UPDATE: We saw the Venti in person at Dealer Expo 2009.

6 thoughts on “Venti 150: The impossible dream”

  1. How ever this turns out, it will be interesting. No matter what people think of it, if it is actually done in a mainland China factory it’s the most effort put into a scooter design by a mainland production house, ever. But I suspect it’s a Vespa GT fork in the prototype with a real cast vespa/bajaj headset. I’d wager final production units will be the standard Milano headset and fork. I wouldn’t mind being wrong at all though. The seats on the prototype look to be vespa repro stuff as well. The designers must have done a little 3rd world vespa parts shopping to finish off their nicely appearing plastic skin adaptation. Interesting for certain.

  2. “It’s simple,” we always say. ‘Why can’t someone just slap a modern engine in a Vespa frame already?'”

    Yeah, wasn’t that called a Velocifero?

    Snarkiness aside, it is indeed an interesting little tidbit. I wonder if if the parts actually came from India?

  3. i believe “velocifero” was italian for “0-30 in ten minutes”

    anyhoo, this is interesting. it appears to have rivets / screws or somesuch down the front legshield.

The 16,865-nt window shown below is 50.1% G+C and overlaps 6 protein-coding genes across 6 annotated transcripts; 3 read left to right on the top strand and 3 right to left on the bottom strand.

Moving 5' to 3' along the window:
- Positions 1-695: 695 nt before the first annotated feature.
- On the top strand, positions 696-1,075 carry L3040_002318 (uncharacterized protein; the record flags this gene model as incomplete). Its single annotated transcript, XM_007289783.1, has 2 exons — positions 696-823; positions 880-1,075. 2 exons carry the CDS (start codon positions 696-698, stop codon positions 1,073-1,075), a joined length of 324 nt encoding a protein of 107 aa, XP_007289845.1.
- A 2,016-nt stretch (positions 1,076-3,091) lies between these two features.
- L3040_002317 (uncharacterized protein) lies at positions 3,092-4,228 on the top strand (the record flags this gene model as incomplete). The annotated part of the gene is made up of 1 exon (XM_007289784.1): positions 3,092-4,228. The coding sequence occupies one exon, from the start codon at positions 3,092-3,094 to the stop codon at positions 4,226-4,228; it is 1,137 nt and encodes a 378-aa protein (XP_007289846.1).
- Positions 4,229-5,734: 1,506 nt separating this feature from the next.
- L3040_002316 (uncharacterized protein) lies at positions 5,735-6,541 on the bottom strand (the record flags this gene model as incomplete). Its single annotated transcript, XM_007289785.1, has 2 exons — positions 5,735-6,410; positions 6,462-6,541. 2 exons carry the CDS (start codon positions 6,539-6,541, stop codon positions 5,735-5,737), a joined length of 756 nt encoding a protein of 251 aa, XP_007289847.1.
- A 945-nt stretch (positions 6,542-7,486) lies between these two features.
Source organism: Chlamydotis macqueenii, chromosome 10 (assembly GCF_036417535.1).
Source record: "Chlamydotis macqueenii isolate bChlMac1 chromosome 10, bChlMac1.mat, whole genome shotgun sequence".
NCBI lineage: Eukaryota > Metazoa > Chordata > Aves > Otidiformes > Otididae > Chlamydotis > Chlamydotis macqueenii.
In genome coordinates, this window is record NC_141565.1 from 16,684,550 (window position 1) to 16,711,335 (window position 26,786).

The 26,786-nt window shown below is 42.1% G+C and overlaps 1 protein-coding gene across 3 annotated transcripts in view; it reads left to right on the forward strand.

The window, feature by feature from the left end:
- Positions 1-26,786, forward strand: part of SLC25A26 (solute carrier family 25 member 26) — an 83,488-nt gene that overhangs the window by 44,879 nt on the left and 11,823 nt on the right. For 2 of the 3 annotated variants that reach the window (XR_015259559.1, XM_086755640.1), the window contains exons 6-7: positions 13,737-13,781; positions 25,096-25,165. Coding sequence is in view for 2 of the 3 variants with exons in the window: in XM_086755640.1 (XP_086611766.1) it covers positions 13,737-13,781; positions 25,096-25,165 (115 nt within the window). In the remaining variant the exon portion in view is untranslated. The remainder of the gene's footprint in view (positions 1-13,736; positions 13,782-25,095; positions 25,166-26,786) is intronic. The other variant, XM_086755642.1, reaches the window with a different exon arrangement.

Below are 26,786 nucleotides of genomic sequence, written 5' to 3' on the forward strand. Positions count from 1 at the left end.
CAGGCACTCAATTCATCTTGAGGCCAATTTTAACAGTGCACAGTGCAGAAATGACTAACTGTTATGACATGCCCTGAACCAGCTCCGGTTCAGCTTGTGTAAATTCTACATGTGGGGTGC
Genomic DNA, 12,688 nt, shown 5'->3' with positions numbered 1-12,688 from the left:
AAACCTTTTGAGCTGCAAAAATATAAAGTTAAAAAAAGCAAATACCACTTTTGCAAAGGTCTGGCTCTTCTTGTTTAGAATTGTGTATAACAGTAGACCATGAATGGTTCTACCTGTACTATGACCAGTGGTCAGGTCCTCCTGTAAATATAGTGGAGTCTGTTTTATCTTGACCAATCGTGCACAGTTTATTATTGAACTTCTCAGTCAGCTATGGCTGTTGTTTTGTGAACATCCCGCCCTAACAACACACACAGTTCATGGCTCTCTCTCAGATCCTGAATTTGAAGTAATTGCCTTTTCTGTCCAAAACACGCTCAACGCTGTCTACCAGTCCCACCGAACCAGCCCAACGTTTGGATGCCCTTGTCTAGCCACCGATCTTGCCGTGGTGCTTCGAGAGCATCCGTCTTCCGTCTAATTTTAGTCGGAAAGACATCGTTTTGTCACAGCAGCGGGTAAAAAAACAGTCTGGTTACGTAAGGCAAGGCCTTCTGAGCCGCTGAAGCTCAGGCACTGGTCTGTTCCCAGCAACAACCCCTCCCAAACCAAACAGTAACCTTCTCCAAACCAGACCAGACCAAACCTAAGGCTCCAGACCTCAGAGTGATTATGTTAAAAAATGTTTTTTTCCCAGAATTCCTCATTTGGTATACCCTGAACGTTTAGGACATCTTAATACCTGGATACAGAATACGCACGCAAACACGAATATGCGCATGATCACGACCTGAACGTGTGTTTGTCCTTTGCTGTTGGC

it doesnt *look* like a plastic / tube setup.. . but who am i to tell from a low res photo?

  4. Everything is plastic over what appears to be a fairly conventional GY6 clone frame.

    The legshields appear to be unsupported single thickness plastic as you can see the floor rails reverse side moldings from the bottom. You can also see the black metal floorboard supports going to the large central tube spine.

    The motor, based on the transmission cover and brake set up appears to be the same 150cc unit used by Tank, Roketa, and many, many others.

    The helmet hook appears to be a plastic scoop molded into the legshield between where your toes would be.

    For now the fork seems to be a clone of the LX unit. The rear brake “anti-lock-device” speaks volumes about the country of origin and quality of manufacture. Even Tank scooters has stopped importing bikes with these installed.

    I think this is clever, and was wondering how long it would take for someone, anyone, to convince the Chinese to do to a classic Vespa what they do to everything else. I was honestly surprised it took this long.

    Keep in mind, just because it’s clever, doesn’t mean anyone is going to buy it. It could have no more traction than a TnG Milano or any of the other “Vespa-Looking ” scooters.
    is full of horror stories from Chinese scooter devotees, it’s like a support group for cheap, old, men.

    This is only a prototype, but it doesn’t appear to be a phase 0 concept build, it seems to be a pre-production sample, so I’d say we could be seeing these sooner rather than later. Could this win the coveted “most photographed scooter at Indy” award? If so it would join the ranks with notable vaporware from Italjet USA, CMSI, Diamo and MadAss.